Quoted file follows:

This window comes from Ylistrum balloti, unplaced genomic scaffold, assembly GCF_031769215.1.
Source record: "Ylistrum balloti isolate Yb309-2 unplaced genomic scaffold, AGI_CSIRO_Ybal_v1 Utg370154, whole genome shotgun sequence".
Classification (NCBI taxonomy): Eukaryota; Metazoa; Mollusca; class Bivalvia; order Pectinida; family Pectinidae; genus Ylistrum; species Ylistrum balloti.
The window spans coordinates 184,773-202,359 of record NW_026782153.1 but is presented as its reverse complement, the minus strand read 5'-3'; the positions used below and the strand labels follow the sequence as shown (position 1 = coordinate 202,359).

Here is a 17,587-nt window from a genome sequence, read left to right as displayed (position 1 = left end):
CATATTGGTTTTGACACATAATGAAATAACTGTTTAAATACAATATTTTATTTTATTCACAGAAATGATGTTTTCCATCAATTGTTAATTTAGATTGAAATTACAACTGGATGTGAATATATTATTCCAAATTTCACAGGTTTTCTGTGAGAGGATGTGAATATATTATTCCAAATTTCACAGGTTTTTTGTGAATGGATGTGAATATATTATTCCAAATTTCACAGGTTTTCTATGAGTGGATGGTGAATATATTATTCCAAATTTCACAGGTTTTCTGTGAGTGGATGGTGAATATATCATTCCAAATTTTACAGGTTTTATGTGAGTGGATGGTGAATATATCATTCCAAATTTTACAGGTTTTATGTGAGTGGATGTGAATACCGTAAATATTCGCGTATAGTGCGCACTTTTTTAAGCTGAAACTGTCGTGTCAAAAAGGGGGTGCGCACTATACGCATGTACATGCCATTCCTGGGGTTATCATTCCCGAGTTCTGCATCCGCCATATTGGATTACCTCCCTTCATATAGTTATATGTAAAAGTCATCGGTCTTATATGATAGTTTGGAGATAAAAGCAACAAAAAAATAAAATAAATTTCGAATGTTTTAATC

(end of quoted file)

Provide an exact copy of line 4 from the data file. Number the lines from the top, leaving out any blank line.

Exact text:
The window spans coordinates 184,773-202,359 of record NW_026782153.1 but is presented as its reverse complement, the minus strand read 5'-3'; the positions used below and the strand labels follow the sequence as shown (position 1 = coordinate 202,359).